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Sarah Ezrin The Yoga Of Parenting
Mom Talk

How I Use The Lessons Of Yoga To Be A Better Parent

Written by Sarah Ezrin

Photography by Emilie Bers

Yoga not only saved writer and yoga educator Sarah Ezrin before she became a mother, it’s also been instrumental in the way she raises her two sons. The lessons from her practice have been gathered together in a beautiful way in her first book, The Yoga of Parenting: Ten Yoga-Based Practices to Help You Stay Grounded, Connect with Your Kids, and Be Kind to Yourself. The Toronto-born, Los Angeles-raised, and Bay Area-based mother shares a relatable excerpt from The Yoga of Parenting, below. 

According to my phone, I spend an average of eight hours a day on social media (the irony of that entire statement is not lost on me, by the way). That’s the same amount of time many people spend their days working full-time. I justify it by telling myself that it’s for my “job,” too. I’m an “influencer” for a variety of brands and companies, so much of what I create online is for income, but that’s not all I’m doing on there. It’s a bit more complicated than that.

First, I really enjoy making content. There is a highly creative side to it, whether it’s filming funny videos for TikTok or writing essays on Instagram. These outlets feel akin to when I was a little girl and used to borrow my dad’s giant camcorder to record my most recent play. Second, it’s a way for me to stay connected with those I love most. With so many of my friends and family living apart, it enables me to remain in touch, and it’s also a way for me to share my sons growing up. My besties and I may not speak very often on the phone, but they still get to see my boys almost every day. Last, there is an element of community for me. I find great solace in being able to band together with strangers facing similar issues. It helps me feel much less alone when I can share about going through things such as my miscarriage, my eating disorder, or postpartum anxiety.

While I love it and it is such a huge part of my life (one-third of it, according to my phone’s stats on my usage), there is an incredibly dark side to social media for me. Periods when it has a chokehold on me. Periods when I get fixated on it, not unlike how I can fixate on food or anxious thoughts. Periods when I devote so much of my mental energy to thinking about what content I am going to create that I’m incapable of being present with my children.

My self-worth gets very tangled up in it all, too. If my “views” and “likes” are high, I feel high. This is not unsurprising given all the current research confirming that “likes” and “views” can create a dopamine hit to our brain that is similar to when one takes addictive drugs. But it also means that when my engagement is down, I feel very low. So low that I sometimes question myself as a writer, a creative, and frankly, someone worthy of love.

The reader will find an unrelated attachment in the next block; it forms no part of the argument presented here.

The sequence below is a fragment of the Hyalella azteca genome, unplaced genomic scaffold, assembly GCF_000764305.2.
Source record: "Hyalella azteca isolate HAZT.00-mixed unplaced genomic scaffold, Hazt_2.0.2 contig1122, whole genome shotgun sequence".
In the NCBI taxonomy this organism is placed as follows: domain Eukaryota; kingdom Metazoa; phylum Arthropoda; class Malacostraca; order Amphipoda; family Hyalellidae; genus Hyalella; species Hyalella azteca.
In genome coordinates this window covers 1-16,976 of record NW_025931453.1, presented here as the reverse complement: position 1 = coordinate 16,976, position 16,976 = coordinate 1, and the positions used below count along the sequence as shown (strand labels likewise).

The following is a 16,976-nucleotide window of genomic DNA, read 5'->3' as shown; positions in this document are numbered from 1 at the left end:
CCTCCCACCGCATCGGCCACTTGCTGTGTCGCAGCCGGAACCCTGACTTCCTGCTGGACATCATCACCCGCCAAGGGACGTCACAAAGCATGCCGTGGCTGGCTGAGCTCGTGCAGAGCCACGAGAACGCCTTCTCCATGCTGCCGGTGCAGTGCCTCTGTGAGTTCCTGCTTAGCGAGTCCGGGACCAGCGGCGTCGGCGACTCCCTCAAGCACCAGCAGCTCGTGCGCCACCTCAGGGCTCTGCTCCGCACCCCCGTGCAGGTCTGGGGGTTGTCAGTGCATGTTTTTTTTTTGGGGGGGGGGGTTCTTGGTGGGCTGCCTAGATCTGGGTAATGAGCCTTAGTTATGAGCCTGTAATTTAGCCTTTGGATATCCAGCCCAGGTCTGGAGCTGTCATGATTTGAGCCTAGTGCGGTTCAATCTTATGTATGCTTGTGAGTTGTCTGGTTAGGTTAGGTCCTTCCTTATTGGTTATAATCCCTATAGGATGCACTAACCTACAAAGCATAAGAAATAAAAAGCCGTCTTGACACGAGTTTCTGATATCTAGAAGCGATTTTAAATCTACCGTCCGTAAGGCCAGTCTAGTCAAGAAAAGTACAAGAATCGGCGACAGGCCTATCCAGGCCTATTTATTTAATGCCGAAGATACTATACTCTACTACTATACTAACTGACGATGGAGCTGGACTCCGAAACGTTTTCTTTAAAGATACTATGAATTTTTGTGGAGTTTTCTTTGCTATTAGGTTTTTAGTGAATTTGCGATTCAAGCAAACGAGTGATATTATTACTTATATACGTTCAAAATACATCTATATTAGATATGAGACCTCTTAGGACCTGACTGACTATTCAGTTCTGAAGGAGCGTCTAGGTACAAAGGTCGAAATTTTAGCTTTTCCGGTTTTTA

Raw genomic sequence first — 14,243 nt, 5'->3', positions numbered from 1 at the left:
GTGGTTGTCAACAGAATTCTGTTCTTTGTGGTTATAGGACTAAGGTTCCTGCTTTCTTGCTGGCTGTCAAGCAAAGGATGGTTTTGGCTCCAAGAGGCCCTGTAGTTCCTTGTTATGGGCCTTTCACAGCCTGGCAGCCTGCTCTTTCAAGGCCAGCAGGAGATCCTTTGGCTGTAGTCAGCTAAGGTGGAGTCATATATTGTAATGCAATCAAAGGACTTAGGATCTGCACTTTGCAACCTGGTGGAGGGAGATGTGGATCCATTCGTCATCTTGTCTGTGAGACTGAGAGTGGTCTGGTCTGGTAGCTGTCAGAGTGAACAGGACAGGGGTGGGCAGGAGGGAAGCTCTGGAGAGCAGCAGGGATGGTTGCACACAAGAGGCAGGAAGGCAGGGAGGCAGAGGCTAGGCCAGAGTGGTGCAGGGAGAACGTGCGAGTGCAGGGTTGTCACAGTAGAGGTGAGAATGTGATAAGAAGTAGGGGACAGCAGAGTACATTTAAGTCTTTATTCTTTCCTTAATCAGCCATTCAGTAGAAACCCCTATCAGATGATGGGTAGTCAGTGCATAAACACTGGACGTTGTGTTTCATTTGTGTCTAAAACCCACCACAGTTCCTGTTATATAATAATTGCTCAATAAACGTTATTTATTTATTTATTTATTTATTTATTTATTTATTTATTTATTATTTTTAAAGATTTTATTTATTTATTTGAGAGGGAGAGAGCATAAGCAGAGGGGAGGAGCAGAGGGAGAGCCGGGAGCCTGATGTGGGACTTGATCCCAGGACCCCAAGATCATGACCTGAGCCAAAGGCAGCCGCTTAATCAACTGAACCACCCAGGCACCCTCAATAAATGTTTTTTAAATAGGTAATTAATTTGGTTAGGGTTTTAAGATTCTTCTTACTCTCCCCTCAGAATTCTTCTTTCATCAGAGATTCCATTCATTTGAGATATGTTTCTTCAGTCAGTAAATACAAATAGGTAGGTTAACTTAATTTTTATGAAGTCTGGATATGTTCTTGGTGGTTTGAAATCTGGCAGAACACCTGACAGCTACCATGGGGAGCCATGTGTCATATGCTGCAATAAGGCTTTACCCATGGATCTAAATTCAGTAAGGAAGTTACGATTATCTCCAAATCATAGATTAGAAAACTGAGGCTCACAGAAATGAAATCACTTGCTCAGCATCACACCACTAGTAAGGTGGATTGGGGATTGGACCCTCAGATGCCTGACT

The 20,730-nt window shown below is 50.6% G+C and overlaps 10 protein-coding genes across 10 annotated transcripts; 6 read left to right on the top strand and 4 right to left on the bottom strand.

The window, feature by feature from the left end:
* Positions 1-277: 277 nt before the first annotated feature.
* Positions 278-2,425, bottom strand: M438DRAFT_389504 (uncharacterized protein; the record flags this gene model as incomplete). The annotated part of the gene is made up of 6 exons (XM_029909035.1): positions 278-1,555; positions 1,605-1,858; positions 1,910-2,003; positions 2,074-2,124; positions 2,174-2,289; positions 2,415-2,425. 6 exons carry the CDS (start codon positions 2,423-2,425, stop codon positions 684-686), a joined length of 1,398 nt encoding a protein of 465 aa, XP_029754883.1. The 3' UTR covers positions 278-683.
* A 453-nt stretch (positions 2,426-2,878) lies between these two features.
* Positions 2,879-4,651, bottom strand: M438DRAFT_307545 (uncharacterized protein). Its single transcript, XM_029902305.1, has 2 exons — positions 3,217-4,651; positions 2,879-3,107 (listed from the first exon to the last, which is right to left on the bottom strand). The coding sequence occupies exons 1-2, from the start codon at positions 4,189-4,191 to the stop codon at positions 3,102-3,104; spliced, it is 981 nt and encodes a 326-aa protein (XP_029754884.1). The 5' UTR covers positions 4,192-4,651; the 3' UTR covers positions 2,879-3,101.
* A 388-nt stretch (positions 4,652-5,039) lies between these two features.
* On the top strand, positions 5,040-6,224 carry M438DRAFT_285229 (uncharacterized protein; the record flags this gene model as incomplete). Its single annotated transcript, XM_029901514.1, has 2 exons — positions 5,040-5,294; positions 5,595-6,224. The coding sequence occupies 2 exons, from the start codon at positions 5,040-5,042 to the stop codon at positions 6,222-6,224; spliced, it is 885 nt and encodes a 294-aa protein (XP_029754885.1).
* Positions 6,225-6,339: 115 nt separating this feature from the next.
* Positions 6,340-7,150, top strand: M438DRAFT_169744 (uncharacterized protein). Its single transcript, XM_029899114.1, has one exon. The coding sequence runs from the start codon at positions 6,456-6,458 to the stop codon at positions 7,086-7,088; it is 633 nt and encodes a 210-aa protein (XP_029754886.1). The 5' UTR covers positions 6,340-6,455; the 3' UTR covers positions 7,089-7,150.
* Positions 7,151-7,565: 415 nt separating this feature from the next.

It is during these phases that I must remind myself— sometimes even force myself—to turn off my phone and get on my yoga mat. 

My yoga practice reminds me that I am not the amount of likes or follows I get, just as I am not defined by the poses I can or cannot do that day. As I watch my body and attention change every day and every year, I get to see in real time how much these external measures fluctuate and change. 

But perhaps more importantly, my yoga practice reminds me that deep inside of myself is a part of me that is unchanging, undefinable, and perfect. Poses will come and go, just as engagement goes up and down, but yoga reminds me that who I am at my core—who we all are—is indefinable and immeasurable because our truth is so much more magnificent than we could ever imagine.


Parenting is hard enough as it is. Layer in the outside pressures of society’s ideas of what a “perfect parent” should look like and we have a recipe for suffering. Full disclosure: I have had my children repeat something amazing to “get the shot” for Instagram. I have been completely checked out at holiday gatherings and events because I was more swept up with the Instagram Reels or TikToks that I was creating than being present with my family. I literally TikTok’ed my way through labor with my second! I have gone down many a rabbit hole of looking at parents’ social media profiles, where everyone looks happy and fit and put together, and then comparing my life against theirs.

The profiles we see on social media are curated versions of people’s lives; they are aspects that people choose to share, not the entire picture. Thankfully, there seems to be a movement of profiles and influencer parents being way more “real.” I try very hard to be a part of this movement on my social channels, but as someone who participates in this world every day, I have to confess to you that even when I post videos of myself crying because I am overwhelmed and exhausted by motherhood or pictures “celebrating” the changes of my postpartum body, I am still picking the “best” ugly-truth picture.

In yoga, there is a concept known as the klesas (pronounced: kleshas). These are the obstacles on our path to self-realization. The very first one, the one that guides all the others, is ignorance of our true Self. A friend recently posted a meme on Instagram (I know, I know) that said, “People who shine from within don’t need a spotlight.” Well, I would like to revise that to say: people who know they shine from within do not need a spotlight.

Because we all shine from within. Yoga reminds us of that. Just as the big bang created the universe, we too were created from similar light and magic. I mean, think about how babies are made and created. 

We are all miracles.

For more info on Sarah Ezrin, you can follow her on Instagram and TikTok and visit her website

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